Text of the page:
When it comes to lean protein sources, do not forget about salmon! They are a great source of healthy, monounsaturated fats, which contribute to reducing cholesterol (Kris-Etherton et al., 1999), promoting weight loss (Pelkman et al., 2004), and reducing the risk of rheumatoid arthritis (Miggiano and Gagliardi, 2005), and cardiovascular disease (Kris-Etherton et al., 1999; Pelkman et al., 2004). It is also a great source of protein, Vitamin D, Vitamin B12, tryptophan, and selenium.
When cooking salmon, be careful not to overcook it. Salmon can be overcooked very easily, so use methods that keep it moist and tender. Broiling is a very quick and easy cooking method for salmon. Preheat the broiler and place a cast iron pan under the heat for 10 minutes. Then, place your seasoned/marinated salmon (do not remove the skin) on the pan and broil for 7-10 minutes. After cooking, the skin will peel off easily. With this quick method, you can enjoy your salmon without overcooking and damaging nutrients.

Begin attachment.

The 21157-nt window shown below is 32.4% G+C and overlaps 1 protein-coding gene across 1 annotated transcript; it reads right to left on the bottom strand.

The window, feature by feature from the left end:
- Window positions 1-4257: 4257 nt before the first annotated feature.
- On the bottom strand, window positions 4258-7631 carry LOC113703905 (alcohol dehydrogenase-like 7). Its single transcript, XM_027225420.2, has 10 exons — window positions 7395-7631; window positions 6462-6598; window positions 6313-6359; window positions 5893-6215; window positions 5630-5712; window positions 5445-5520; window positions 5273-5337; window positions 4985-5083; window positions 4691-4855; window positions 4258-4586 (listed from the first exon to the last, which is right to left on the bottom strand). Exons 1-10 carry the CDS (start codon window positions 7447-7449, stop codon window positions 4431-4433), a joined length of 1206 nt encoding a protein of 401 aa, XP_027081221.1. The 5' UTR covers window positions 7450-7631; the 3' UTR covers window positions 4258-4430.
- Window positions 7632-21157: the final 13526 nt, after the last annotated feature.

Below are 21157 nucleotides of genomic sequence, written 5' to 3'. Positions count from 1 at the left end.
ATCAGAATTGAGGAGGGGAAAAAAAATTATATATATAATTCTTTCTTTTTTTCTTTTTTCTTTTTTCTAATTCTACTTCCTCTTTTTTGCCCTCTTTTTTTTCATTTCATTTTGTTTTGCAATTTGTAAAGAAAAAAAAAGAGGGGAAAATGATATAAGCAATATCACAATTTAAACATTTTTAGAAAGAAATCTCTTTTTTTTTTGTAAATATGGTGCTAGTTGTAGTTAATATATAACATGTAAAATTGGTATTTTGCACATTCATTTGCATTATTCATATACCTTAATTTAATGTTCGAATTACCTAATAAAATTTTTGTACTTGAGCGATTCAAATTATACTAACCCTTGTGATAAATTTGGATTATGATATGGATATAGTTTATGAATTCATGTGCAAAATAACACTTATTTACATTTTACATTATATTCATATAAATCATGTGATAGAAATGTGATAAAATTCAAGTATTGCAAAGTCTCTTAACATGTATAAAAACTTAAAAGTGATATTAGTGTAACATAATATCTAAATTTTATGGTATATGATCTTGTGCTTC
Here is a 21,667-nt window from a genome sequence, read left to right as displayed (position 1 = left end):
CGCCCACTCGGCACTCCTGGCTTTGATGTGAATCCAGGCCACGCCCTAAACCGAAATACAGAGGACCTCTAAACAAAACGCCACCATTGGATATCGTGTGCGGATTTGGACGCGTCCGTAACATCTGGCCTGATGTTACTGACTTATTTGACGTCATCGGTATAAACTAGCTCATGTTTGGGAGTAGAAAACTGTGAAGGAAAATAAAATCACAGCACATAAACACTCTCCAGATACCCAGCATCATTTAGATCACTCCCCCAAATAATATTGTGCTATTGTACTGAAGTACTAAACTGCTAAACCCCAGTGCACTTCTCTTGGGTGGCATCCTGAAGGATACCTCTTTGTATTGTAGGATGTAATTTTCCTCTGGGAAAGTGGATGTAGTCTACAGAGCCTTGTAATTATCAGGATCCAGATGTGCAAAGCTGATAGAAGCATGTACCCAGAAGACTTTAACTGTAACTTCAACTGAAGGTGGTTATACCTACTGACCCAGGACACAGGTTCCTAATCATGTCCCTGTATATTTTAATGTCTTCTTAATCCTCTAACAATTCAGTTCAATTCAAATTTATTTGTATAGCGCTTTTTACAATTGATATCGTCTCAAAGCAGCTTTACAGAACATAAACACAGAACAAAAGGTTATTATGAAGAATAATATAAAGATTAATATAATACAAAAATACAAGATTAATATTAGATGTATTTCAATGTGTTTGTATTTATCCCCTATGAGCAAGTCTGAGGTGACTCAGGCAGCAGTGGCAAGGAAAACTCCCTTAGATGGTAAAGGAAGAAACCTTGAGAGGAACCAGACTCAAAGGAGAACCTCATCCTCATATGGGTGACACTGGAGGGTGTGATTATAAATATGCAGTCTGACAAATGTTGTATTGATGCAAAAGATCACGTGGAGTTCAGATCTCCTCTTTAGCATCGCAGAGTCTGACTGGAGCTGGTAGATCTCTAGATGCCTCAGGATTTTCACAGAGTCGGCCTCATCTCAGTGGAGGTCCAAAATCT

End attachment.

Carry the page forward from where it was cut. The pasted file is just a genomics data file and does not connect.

"I don't live to eat...I eat to live!"
1. Kris-Etherton, P.M., et al., High-monounsaturated fatty acid diets lower both plasma cholesterol and
triacylglycerol concentrations. Am J Clin Nutr, 1999. 70: p. 1009-15.
2. Miggiano, G.A. and L. Gagliardi, Diet, nutrition, and rheumatoid arthritis. Clin Ter, 2005. 156(3): p.
3. Pelkman, C.L., et al., Effects of moderate-fat (from monounsaturated fat) and low-fat weight-loss diets on
the serum lipid profile in overweight and obese men and women. Am J Clin Nutr, 2004. 79: p. 204-12.